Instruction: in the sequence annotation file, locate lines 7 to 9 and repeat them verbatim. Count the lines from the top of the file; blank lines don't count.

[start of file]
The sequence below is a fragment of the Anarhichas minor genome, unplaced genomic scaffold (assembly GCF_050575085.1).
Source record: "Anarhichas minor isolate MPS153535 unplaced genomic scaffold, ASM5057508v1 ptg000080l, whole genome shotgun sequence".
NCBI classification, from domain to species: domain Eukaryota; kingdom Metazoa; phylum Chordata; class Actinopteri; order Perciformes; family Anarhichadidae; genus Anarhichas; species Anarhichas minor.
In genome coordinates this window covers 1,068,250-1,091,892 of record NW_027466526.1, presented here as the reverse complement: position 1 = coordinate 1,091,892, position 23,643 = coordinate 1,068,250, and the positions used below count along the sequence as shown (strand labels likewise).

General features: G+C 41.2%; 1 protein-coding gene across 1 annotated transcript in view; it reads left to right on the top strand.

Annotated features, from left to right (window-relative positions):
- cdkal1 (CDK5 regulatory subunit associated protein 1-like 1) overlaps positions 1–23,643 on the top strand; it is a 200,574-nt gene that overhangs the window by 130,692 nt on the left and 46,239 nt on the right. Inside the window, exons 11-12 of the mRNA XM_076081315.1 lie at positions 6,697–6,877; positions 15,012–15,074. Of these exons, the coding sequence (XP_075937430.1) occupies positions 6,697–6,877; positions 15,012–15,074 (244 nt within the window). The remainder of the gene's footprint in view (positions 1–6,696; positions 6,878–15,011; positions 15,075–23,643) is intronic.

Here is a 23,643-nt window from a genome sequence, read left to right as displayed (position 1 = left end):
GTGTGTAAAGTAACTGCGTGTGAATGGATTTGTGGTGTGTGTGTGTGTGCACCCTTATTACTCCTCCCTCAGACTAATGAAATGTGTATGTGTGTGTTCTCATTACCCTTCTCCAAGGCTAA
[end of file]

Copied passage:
- cdkal1 (CDK5 regulatory subunit associated protein 1-like 1) overlaps positions 1–23,643 on the top strand; it is a 200,574-nt gene that overhangs the window by 130,692 nt on the left and 46,239 nt on the right. Inside the window, exons 11-12 of the mRNA XM_076081315.1 lie at positions 6,697–6,877; positions 15,012–15,074. Of these exons, the coding sequence (XP_075937430.1) occupies positions 6,697–6,877; positions 15,012–15,074 (244 nt within the window). The remainder of the gene's footprint in view (positions 1–6,696; positions 6,878–15,011; positions 15,075–23,643) is intronic.

Here is a 23,643-nt window from a genome sequence, read left to right as displayed (position 1 = left end):
GTGTGTAAAGTAACTGCGTGTGAATGGATTTGTGGTGTGTGTGTGTGTGCACCCTTATTACTCCTCCCTCAGACTAATGAAATGTGTATGTGTGTGTTCTCATTACCCTTCTCCAAGGCTAA